Sen. Rick Scott, R-Fla., laid out a conservative blueprint this week for a GOP takeover of Congress, and included in his "11-Point Plan to Rescue America" are a number of proposals that would limit the rights of lesbian, gay, bisexual, transgender and queer people.
The document outlines Republican policy objectives on everything from the economy to abortion, but the point that caused the most alarm to LGBTQ advocates was in a section titled "Gender, Life, Science."
"Men and women are biologically different, 'male and female He created them,'" Scott wrote. "Facts are facts, the earth is round, the sun is hot, there are two genders, and abortion stops a beating heart. To say otherwise is to deny science."
In this section, Scott — who served as Florida's governor from 2011 to 2019 — called for nationwide bans on government forms that “include questions about ‘gender identity’ or ‘sexual preference’”; gender-affirming procedures on minors; and transgender women and girls participating on female sports teams.
"We will protect women’s sports by banning biological males from competing," the policy outline states. "It is hugely unfair and would erase many of the gains women have made in athletics over the last 50 years."
Scott's proposals echo the ongoing nationwide push of anti-LGBTQ legislation by state lawmakers.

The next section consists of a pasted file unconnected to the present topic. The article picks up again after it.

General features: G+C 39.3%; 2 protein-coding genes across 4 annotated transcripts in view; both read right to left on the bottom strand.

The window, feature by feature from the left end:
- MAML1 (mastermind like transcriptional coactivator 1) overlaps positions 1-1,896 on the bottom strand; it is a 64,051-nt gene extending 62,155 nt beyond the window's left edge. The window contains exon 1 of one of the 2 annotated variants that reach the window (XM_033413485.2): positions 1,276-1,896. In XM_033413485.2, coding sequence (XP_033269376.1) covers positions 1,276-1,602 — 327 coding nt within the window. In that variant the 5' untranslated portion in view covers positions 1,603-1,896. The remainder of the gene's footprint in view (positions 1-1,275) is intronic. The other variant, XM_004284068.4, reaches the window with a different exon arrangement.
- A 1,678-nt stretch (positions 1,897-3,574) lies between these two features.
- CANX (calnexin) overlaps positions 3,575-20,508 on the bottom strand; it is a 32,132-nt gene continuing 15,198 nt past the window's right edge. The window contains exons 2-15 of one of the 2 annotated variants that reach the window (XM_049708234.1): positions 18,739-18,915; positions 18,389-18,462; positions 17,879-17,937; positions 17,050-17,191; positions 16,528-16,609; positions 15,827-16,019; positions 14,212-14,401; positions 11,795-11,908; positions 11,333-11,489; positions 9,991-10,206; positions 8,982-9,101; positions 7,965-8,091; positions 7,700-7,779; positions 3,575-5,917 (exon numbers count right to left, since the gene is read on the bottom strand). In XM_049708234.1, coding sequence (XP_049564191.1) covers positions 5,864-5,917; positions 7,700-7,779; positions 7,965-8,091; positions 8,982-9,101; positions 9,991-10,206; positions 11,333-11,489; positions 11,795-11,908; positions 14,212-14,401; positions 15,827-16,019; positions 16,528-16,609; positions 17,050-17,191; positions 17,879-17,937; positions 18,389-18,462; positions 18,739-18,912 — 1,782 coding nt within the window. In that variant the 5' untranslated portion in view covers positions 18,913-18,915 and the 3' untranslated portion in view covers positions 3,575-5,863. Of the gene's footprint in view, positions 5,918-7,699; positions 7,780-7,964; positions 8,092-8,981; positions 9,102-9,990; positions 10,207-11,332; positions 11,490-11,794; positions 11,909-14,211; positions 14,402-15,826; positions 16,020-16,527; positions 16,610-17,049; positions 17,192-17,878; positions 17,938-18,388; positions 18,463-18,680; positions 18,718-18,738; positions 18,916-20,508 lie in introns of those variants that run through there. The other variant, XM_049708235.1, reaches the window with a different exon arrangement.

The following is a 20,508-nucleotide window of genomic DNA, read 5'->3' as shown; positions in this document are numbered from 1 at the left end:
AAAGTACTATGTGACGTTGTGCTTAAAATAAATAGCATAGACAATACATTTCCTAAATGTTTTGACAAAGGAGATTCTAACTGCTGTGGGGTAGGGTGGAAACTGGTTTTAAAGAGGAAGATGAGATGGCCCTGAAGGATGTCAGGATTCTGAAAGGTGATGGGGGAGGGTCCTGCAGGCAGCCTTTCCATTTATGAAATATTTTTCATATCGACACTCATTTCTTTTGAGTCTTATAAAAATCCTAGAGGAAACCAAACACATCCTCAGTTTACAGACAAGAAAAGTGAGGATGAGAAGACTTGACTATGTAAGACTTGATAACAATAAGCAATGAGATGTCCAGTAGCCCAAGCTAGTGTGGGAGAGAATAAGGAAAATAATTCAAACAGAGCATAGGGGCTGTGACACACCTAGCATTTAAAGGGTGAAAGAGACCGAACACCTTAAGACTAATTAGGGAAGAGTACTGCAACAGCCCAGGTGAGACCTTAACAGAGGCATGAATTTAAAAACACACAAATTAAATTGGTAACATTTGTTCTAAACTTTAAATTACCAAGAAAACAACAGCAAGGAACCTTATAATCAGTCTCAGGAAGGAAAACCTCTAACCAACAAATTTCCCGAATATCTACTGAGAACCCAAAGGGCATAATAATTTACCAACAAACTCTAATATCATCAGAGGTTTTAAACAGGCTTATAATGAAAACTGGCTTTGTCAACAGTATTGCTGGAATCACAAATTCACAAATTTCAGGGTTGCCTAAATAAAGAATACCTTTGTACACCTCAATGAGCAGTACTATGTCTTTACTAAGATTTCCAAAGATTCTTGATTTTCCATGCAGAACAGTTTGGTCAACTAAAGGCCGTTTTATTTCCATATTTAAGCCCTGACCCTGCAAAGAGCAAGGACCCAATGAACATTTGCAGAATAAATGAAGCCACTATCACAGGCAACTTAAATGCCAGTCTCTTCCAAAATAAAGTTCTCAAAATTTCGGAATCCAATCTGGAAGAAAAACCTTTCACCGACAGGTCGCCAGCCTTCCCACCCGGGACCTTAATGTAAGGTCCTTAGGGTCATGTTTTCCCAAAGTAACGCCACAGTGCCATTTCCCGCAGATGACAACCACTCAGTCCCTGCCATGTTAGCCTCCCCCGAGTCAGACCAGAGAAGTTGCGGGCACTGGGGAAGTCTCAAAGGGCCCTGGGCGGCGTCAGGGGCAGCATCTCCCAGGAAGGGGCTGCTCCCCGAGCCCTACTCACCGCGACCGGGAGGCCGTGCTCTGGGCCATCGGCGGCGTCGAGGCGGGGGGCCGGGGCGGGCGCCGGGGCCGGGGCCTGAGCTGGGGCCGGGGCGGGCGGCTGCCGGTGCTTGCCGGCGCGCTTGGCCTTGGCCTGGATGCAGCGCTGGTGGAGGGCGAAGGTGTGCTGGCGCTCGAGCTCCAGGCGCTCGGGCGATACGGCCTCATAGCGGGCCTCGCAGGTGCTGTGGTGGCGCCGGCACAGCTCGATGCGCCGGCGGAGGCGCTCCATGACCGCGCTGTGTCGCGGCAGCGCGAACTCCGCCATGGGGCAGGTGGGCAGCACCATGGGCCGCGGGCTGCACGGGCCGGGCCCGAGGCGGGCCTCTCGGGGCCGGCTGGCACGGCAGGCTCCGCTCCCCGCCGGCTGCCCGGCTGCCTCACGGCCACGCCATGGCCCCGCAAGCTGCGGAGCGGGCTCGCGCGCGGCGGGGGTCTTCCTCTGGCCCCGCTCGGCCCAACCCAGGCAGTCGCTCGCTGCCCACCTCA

So far this year, conservative state lawmakers have filed more than 170 anti-LGBTQ bills — already surpassing last year’s 139 total — according to Freedom for All Americans. The majority of the bills target transgender minors' ability to receive gender-affirming health care or participate in sports.
In the eighth point of Scott's plan, labeled simply "Family," he called out the "radical left" for seeking to "devalue and redefine the traditional family," using language associated with activists opposed to same-sex marriage.
LGBTQ advocates slammed Scott's proposals.
Brandon Wolf, the press secretary for advocacy group Equality Florida, said that Scott's manifesto was "affirmation of what we've been trying to warn folks about."
"What is happening in Florida isn’t isolated," Wolf told NBC News. "It’s a test market for a national strategy by the extreme right to legislate this country back to 1960, mire us in culture wars and decimate the progress we’ve won."
Scott, a first-term senator who is chairman of the National Republican Senatorial Committee, is not the only Republican to preview how the GOP would pursue anti-LGBTQ legislation should it regain power in Washington.
Last month, former President Donald Trump said he would ban transgender women from participating in women’s sports nationwide if he were re-elected.
“We will ban men from participating in women’s sports,” Trump said during a rally in Conroe, Texas. “So ridiculous.”
Aside from how the GOP should navigate LGBTQ rights, Scott's manifesto called for Republicans to "eliminate racial politics in America," finish building a southern border wall and name it after Trump, and battle "the new religion of wokeness."